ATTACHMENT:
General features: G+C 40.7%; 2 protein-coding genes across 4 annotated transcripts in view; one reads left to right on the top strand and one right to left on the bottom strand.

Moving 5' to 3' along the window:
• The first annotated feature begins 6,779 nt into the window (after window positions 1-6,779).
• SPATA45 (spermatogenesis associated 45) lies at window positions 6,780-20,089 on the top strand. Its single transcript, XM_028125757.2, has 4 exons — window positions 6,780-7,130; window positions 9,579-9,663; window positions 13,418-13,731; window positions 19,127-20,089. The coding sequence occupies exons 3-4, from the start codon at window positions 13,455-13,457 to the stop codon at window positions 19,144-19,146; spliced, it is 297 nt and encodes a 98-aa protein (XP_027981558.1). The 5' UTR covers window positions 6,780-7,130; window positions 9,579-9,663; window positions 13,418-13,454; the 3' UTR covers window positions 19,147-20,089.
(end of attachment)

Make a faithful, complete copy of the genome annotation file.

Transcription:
General features: G+C 40.7%; 2 protein-coding genes across 4 annotated transcripts in view; one reads left to right on the top strand and one right to left on the bottom strand.

Moving 5' to 3' along the window:
• The first annotated feature begins 6,779 nt into the window (after window positions 1-6,779).
• SPATA45 (spermatogenesis associated 45) lies at window positions 6,780-20,089 on the top strand. Its single transcript, XM_028125757.2, has 4 exons — window positions 6,780-7,130; window positions 9,579-9,663; window positions 13,418-13,731; window positions 19,127-20,089. The coding sequence occupies exons 3-4, from the start codon at window positions 13,455-13,457 to the stop codon at window positions 19,144-19,146; spliced, it is 297 nt and encodes a 98-aa protein (XP_027981558.1). The 5' UTR covers window positions 6,780-7,130; window positions 9,579-9,663; window positions 13,418-13,454; the 3' UTR covers window positions 19,147-20,089.